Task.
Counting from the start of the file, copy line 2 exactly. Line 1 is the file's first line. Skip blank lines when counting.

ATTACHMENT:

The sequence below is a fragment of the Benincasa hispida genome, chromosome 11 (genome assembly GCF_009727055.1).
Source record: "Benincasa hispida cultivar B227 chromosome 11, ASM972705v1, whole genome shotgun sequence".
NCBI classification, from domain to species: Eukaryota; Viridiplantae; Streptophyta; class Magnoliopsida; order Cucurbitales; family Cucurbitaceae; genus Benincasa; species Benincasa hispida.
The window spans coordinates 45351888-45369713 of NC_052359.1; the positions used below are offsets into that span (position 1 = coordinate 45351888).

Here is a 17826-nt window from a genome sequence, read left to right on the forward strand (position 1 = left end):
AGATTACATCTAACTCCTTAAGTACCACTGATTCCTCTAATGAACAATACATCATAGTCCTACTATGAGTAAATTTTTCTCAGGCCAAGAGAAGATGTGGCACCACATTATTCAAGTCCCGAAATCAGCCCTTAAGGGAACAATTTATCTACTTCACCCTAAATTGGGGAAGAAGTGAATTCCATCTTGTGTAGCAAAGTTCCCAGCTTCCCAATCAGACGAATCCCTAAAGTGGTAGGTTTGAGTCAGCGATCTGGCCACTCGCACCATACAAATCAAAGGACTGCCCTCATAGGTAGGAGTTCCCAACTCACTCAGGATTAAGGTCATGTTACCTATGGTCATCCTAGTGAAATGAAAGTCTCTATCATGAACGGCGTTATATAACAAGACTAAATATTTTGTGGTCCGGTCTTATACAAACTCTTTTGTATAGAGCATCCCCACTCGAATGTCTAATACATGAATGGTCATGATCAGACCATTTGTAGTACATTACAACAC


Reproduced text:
Source record: "Benincasa hispida cultivar B227 chromosome 11, ASM972705v1, whole genome shotgun sequence".